Analysis: Walsh raises Lowe spirits

Speculation that Amanda Walsh was the favourite to fill the chief executive’s seat at troubled Lowe London has been rife since her departure from United earlier this year (MW May 25). Although both sides denied they were in talks, her arrival

Speculation that Amanda Walsh was the favourite to fill the chief executive’s seat at troubled Lowe London has been rife since her departure from United earlier this year (MW May 25). Although both sides denied they were in talks, her arrival at the Interpublic Group-owned (IPG) shop was widely expected.

A founder of Walsh Trott Chick Smith, Walsh is seen as creatively-led with a sensitive, cajoling management style – which, observers say, is the opposite of her predecessor, Garry Lace.

It is an approach that is expected to succeed when Walsh joins next month. Despite its troubles with major account losses, including Tesco, group-level financial difficulties and management issues, Lowe is seen as having one of the best creative reels in town. This creative focus is highlighted by the importance of executive creative director Ed Morris, who is rumoured to have secured a &£450,000 “golden handcuffs” deal.

The Haystack Group managing director Suki Thompson says Walsh will not be “another steamroller” looking to restructure the agency. But she points out that Lowe Worldwide chief executive Steve Gatfield has already steadied the ship considerably.

Mollifying effect

Walsh agrees that Gatfield has soothed existing clients and repaired the damage done by Lace’s high-profile departure in May. He left after an investigation into allegations he held talks with Sir Frank Lowe about launching an agency to poach Lowe London’s flagship Tesco account.

She denies the Lace debacle has harmed the agency as a brand, explaining: “Lowe does need significant improvement, but it has good spirit and people who have been there a long time. This is a new era.”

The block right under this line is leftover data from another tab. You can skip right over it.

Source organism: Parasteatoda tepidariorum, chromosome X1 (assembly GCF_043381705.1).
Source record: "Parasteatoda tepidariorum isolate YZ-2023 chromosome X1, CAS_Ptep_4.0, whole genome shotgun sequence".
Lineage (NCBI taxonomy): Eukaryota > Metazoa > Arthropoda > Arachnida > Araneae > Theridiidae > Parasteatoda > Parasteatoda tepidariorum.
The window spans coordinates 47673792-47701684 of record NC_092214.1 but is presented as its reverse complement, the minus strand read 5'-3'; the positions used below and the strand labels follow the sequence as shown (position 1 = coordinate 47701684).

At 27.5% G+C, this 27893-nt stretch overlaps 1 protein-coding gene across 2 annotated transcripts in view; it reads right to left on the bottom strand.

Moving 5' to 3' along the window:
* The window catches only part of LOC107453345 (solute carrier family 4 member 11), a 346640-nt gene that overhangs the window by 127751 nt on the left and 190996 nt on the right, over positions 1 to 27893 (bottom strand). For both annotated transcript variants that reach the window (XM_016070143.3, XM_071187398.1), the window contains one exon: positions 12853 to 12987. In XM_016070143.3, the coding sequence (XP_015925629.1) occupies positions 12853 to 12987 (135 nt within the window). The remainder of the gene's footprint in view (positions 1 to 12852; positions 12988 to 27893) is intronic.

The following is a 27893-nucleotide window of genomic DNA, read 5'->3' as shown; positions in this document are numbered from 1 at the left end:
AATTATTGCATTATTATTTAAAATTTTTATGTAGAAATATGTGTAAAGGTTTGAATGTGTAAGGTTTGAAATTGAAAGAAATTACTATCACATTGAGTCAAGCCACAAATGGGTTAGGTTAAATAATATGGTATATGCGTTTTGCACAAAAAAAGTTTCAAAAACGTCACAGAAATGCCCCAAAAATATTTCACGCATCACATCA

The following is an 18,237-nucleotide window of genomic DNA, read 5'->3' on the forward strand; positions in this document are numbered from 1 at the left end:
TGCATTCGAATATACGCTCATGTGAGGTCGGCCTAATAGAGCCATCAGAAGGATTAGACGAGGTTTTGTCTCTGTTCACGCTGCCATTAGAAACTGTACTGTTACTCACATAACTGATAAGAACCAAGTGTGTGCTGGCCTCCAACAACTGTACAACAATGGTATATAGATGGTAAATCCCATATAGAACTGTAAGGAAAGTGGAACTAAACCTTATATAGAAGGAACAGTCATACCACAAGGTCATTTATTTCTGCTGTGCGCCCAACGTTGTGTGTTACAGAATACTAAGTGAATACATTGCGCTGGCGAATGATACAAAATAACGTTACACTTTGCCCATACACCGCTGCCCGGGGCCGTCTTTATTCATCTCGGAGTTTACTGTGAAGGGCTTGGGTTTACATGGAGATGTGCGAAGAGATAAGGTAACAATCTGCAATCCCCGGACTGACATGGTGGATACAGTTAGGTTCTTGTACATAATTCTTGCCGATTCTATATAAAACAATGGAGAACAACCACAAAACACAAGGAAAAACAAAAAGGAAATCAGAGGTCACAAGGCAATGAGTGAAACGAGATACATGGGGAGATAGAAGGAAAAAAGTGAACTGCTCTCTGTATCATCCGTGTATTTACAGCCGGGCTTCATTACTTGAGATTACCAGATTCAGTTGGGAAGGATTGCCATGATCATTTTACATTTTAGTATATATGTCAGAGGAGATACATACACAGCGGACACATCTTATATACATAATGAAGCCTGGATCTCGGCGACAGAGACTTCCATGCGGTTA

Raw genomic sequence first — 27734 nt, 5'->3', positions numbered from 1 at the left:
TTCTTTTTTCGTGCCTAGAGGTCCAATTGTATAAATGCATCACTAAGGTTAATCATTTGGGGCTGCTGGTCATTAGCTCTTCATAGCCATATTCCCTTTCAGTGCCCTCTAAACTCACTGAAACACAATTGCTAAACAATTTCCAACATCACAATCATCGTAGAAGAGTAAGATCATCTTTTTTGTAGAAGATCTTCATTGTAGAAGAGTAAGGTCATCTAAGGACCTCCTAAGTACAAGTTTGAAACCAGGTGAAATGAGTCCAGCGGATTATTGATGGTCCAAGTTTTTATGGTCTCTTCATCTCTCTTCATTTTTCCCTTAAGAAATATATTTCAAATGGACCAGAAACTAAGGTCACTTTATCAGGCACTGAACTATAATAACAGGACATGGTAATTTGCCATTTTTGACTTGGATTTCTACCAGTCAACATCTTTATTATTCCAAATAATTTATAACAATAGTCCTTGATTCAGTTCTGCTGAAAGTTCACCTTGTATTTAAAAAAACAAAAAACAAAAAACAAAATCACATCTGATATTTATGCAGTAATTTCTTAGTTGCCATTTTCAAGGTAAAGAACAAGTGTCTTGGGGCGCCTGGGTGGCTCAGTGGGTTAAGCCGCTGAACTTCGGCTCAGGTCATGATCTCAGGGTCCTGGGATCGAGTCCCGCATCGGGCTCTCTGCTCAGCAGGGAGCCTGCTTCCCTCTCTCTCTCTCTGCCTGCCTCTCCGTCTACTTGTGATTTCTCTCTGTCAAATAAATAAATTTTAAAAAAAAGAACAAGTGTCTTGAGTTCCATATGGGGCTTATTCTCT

Walsh was convinced into taking the job after meeting Gatfield, and IPG chairman and chief executive Michael Roth, who stated the “clear positioning of the agency”. She says: “Lowe is a creative jewel and there is a lot of goodwill towards it.” Her strategy will be to invest in people who produce “great work”. She adds: “Ed will ensure that the work is brilliant, and new business will follow.”

A question of leadership

But some people are not convinced about Walsh’s business skills. One insider claims to be “astonished” by her appointment, saying: “She is incredibly good humoured and well connected but has no leadership skills at all.”

The source points out Walsh was responsible for winning international business at United as European chief executive, but she did not win one international pitch, adding: “She is not business minded and that is what you need in a chief executive.”

AAR managing director Kerry Glazer says the United role did not match Walsh’s experience of working in overtly creative agencies. Glazer adds: “Her job is really to continue the effervescence that has already started at Lowe. She has to respect what has already been achieved.”

Lowe has clearly picked itself up from its lowest ebb earlier this year, underscored by its recent snatching of the &£9m John Lewis creative account. Observers agree that managing director Chris Hunton, marketing director Judy Mitchem and chief strategy officer Rebecca Morgan have worked hard to get it back on an even keel. The agency will be hoping Walsh’s arrival will steady the ship further.

Caroline Parry

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